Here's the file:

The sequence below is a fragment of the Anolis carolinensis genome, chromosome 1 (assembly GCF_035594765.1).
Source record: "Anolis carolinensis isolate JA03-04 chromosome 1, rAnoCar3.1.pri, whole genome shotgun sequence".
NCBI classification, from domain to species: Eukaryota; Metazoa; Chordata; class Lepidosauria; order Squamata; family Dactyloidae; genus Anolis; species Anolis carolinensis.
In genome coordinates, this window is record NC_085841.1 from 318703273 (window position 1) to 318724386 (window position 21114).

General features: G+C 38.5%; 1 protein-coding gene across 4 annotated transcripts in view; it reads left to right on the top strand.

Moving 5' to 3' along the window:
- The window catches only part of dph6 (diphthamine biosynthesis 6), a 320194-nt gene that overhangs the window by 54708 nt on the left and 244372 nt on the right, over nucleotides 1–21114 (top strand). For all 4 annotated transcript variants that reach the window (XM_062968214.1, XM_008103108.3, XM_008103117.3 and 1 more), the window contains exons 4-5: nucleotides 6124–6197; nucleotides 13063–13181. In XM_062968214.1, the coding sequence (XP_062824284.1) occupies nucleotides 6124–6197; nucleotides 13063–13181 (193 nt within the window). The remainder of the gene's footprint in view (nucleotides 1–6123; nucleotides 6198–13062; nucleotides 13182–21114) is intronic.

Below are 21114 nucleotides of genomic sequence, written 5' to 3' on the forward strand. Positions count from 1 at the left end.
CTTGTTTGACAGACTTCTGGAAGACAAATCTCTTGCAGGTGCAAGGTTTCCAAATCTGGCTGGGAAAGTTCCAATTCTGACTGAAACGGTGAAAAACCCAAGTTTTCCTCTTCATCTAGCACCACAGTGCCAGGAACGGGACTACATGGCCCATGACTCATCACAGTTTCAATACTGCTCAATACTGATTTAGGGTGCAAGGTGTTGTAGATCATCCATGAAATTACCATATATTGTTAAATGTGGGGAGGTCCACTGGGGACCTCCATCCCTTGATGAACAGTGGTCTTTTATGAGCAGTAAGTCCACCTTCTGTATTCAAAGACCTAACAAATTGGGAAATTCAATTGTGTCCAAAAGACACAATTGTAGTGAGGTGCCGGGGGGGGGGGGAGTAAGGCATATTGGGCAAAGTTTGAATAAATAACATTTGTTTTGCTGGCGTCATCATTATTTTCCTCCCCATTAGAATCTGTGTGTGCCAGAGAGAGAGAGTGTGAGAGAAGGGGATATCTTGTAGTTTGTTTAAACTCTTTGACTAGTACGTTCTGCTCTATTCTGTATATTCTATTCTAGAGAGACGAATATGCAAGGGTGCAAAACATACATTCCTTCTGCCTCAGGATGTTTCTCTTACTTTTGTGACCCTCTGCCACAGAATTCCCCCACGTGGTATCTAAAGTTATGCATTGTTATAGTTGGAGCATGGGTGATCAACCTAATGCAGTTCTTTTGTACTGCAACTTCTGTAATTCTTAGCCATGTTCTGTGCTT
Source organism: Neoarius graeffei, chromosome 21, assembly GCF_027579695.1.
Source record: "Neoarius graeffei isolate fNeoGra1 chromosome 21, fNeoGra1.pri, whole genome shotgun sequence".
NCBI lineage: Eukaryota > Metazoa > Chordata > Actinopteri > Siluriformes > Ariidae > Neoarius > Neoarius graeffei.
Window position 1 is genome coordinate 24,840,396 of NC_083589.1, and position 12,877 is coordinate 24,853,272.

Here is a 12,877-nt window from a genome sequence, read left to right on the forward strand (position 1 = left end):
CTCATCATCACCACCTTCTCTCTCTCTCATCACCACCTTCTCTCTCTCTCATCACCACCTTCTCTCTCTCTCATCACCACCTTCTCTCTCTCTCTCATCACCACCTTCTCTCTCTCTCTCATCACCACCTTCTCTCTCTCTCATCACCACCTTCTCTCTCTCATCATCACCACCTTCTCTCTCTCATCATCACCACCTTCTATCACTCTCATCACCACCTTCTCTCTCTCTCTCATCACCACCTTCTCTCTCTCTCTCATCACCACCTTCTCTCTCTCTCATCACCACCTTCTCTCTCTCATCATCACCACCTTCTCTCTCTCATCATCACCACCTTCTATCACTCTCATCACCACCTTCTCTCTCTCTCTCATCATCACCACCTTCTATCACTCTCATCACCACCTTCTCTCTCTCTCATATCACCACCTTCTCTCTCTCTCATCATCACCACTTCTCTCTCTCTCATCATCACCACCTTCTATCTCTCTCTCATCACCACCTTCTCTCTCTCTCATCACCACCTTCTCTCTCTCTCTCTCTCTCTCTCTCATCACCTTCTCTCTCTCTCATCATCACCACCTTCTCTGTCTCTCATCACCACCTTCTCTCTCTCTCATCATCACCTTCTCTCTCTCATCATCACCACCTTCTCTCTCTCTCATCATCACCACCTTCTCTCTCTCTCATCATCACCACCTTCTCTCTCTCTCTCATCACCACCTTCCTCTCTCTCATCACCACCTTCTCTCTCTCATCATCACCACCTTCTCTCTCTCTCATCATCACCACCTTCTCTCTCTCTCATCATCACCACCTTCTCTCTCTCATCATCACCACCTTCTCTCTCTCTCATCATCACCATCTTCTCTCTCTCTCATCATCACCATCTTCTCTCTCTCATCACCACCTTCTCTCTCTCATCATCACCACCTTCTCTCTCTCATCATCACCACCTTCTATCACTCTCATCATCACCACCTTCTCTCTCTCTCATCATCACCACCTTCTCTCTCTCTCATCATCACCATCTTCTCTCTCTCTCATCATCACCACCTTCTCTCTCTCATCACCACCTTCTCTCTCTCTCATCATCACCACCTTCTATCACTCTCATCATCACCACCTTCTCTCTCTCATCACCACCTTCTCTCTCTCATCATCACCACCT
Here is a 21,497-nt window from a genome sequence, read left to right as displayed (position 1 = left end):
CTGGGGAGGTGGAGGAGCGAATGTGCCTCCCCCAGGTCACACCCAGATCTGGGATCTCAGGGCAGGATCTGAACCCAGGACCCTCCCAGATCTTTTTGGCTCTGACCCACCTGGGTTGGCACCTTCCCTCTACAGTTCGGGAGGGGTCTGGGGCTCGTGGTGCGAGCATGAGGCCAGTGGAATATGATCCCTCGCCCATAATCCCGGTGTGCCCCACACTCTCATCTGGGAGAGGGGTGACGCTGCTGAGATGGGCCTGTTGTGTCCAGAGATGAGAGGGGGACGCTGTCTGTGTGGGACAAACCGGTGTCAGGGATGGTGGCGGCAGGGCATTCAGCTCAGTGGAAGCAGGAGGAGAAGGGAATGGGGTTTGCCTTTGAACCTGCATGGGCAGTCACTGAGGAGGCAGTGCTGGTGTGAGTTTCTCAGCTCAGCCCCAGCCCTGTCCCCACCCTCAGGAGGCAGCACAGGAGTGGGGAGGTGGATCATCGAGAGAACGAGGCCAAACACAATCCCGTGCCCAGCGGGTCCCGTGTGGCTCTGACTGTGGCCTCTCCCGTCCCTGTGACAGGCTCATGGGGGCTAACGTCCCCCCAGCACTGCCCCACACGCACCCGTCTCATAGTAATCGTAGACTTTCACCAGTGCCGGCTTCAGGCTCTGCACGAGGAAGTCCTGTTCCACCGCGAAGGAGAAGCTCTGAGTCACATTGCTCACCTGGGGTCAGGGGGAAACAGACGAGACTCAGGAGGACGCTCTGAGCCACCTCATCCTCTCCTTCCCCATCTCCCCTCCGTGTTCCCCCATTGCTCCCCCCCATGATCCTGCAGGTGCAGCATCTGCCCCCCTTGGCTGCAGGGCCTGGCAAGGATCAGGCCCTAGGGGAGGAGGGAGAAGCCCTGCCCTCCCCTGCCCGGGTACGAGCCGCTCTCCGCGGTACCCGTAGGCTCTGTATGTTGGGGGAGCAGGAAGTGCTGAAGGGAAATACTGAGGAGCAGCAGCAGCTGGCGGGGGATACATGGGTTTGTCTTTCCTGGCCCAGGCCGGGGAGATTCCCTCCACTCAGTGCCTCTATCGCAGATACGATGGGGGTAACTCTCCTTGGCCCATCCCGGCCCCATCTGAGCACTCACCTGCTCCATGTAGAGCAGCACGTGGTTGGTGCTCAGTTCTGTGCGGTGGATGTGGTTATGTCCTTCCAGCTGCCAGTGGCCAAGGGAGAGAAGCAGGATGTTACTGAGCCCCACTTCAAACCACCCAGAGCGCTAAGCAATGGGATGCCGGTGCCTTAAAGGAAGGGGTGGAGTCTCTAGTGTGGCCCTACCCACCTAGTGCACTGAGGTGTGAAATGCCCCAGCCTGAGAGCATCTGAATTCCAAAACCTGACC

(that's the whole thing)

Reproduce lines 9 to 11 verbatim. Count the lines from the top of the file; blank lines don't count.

CTTGTTTGACAGACTTCTGGAAGACAAATCTCTTGCAGGTGCAAGGTTTCCAAATCTGGCTGGGAAAGTTCCAATTCTGACTGAAACGGTGAAAAACCCAAGTTTTCCTCTTCATCTAGCACCACAGTGCCAGGAACGGGACTACATGGCCCATGACTCATCACAGTTTCAATACTGCTCAATACTGATTTAGGGTGCAAGGTGTTGTAGATCATCCATGAAATTACCATATATTGTTAAATGTGGGGAGGTCCACTGGGGACCTCCATCCCTTGATGAACAGTGGTCTTTTATGAGCAGTAAGTCCACCTTCTGTATTCAAAGACCTAACAAATTGGGAAATTCAATTGTGTCCAAAAGACACAATTGTAGTGAGGTGCCGGGGGGGGGGGGAGTAAGGCATATTGGGCAAAGTTTGAATAAATAACATTTGTTTTGCTGGCGTCATCATTATTTTCCTCCCCATTAGAATCTGTGTGTGCCAGAGAGAGAGAGTGTGAGAGAAGGGGATATCTTGTAGTTTGTTTAAACTCTTTGACTAGTACGTTCTGCTCTATTCTGTATATTCTATTCTAGAGAGACGAATATGCAAGGGTGCAAAACATACATTCCTTCTGCCTCAGGATGTTTCTCTTACTTTTGTGACCCTCTGCCACAGAATTCCCCCACGTGGTATCTAAAGTTATGCATTGTTATAGTTGGAGCATGGGTGATCAACCTAATGCAGTTCTTTTGTACTGCAACTTCTGTAATTCTTAGCCATGTTCTGTGCTT
Source organism: Neoarius graeffei, chromosome 21, assembly GCF_027579695.1.
Source record: "Neoarius graeffei isolate fNeoGra1 chromosome 21, fNeoGra1.pri, whole genome shotgun sequence".